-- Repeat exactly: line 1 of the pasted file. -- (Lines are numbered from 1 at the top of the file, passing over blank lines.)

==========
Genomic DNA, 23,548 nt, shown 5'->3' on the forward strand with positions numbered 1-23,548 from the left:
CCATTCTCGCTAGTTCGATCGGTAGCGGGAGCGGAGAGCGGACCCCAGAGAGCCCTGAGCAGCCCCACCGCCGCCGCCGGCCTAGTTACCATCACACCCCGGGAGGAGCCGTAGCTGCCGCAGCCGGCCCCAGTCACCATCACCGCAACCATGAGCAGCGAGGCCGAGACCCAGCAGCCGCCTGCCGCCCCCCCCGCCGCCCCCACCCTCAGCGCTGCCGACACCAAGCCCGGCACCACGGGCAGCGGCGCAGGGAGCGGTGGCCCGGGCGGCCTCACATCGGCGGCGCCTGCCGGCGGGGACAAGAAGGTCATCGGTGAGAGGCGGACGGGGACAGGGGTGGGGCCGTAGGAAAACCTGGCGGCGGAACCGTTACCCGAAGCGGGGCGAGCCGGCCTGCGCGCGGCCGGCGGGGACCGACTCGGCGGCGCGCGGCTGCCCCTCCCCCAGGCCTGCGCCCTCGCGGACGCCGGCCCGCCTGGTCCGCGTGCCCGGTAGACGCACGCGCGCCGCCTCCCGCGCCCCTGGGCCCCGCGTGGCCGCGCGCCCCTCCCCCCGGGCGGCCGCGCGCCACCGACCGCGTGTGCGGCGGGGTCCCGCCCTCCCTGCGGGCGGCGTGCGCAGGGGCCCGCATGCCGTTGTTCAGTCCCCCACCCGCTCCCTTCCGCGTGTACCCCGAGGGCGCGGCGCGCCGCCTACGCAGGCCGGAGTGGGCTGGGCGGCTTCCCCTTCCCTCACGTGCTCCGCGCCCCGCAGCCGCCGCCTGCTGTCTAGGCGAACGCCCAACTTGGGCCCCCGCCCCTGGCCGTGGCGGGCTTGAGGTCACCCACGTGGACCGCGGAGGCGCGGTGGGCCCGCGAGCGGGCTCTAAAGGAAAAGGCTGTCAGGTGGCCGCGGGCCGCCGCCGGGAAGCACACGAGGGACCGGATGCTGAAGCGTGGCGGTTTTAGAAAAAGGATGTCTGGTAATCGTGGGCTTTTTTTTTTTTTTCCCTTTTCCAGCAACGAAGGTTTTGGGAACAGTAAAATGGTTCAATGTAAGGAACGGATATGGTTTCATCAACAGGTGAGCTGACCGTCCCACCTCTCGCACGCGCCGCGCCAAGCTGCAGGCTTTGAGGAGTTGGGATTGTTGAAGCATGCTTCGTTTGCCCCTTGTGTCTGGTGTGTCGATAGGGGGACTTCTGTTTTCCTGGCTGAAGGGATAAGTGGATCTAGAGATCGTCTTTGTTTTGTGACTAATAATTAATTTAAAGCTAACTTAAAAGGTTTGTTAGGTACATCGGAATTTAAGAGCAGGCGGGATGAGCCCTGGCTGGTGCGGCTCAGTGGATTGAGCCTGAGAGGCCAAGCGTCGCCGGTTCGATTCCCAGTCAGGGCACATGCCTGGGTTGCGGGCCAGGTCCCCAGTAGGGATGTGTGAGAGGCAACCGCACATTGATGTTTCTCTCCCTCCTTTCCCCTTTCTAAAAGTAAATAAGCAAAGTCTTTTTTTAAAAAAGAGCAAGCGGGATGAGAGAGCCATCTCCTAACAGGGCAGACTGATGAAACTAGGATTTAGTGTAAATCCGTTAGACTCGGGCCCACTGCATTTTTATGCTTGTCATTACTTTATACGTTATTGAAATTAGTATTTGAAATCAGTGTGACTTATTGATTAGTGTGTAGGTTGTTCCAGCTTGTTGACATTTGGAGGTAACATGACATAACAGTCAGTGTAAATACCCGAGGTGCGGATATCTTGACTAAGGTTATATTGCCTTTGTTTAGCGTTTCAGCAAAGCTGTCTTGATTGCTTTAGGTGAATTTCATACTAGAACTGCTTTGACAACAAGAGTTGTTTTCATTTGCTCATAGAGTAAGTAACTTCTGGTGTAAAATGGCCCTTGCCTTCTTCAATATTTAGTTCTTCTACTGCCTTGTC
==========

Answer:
Genomic DNA, 23,548 nt, shown 5'->3' on the forward strand with positions numbered 1-23,548 from the left: